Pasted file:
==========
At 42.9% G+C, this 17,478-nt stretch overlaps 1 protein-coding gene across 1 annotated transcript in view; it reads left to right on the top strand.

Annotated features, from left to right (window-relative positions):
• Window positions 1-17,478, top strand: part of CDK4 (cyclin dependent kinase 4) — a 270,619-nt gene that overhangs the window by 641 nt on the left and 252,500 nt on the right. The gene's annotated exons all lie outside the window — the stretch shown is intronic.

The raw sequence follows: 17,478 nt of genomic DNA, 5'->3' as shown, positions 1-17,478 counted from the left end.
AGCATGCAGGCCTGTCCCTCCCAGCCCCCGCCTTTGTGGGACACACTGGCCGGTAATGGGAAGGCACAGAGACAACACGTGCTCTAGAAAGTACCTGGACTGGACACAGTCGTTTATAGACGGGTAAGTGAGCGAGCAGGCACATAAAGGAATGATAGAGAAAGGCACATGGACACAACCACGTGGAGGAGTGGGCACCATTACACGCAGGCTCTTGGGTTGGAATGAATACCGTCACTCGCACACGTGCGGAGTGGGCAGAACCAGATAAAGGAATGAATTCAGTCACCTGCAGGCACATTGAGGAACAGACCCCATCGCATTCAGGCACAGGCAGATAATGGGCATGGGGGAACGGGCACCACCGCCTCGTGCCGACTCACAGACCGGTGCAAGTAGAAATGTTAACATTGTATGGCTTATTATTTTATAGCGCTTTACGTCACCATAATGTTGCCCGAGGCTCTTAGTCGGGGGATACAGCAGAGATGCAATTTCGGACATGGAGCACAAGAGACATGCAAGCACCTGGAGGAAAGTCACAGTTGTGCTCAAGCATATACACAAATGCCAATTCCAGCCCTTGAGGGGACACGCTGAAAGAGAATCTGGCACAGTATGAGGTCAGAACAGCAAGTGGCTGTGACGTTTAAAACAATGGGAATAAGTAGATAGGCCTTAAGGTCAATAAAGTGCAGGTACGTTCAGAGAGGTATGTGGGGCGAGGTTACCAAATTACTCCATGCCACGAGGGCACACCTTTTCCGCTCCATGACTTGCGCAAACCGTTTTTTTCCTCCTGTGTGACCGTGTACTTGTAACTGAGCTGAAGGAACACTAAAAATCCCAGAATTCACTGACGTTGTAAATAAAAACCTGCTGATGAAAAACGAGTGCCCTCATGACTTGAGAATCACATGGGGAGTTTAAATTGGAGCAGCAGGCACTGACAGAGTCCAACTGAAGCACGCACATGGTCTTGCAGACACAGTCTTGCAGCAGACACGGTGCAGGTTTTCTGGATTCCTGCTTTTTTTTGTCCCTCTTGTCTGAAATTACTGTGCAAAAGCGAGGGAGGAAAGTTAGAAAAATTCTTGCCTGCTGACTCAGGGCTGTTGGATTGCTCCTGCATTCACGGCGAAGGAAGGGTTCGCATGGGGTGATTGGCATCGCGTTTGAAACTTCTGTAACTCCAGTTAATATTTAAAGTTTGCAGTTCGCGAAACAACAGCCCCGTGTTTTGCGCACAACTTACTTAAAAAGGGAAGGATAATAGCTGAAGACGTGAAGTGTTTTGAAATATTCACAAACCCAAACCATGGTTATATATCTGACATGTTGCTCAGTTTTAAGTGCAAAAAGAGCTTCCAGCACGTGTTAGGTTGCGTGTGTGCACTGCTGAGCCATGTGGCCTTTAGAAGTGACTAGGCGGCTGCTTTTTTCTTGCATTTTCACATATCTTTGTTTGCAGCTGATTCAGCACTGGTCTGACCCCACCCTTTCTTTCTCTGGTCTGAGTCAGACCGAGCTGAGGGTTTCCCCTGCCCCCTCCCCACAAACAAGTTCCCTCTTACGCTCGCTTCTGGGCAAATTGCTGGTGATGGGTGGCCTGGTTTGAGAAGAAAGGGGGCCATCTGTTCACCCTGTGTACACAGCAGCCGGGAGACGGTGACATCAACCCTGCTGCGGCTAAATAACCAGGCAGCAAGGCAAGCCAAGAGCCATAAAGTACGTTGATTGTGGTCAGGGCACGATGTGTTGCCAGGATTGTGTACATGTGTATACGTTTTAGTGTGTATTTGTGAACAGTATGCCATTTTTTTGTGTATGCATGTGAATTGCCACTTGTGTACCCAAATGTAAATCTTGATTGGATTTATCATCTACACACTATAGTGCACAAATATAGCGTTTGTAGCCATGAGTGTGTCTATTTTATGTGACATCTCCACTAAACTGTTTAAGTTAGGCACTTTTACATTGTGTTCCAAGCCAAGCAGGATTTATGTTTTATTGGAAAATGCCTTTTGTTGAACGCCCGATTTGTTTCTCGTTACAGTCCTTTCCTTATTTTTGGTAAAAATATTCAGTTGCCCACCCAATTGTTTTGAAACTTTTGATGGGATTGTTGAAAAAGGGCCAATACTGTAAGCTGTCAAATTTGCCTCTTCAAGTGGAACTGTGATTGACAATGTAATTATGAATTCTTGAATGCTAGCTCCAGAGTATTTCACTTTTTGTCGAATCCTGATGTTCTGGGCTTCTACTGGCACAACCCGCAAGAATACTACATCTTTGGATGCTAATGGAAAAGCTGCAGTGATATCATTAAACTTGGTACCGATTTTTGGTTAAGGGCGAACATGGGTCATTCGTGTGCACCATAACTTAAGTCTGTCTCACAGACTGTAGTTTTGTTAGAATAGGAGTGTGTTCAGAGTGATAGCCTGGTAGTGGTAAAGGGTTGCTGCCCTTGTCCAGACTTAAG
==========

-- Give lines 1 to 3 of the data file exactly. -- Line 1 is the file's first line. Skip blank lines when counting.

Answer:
At 42.9% G+C, this 17,478-nt stretch overlaps 1 protein-coding gene across 1 annotated transcript in view; it reads left to right on the top strand.

Annotated features, from left to right (window-relative positions):
• Window positions 1-17,478, top strand: part of CDK4 (cyclin dependent kinase 4) — a 270,619-nt gene that overhangs the window by 641 nt on the left and 252,500 nt on the right. The gene's annotated exons all lie outside the window — the stretch shown is intronic.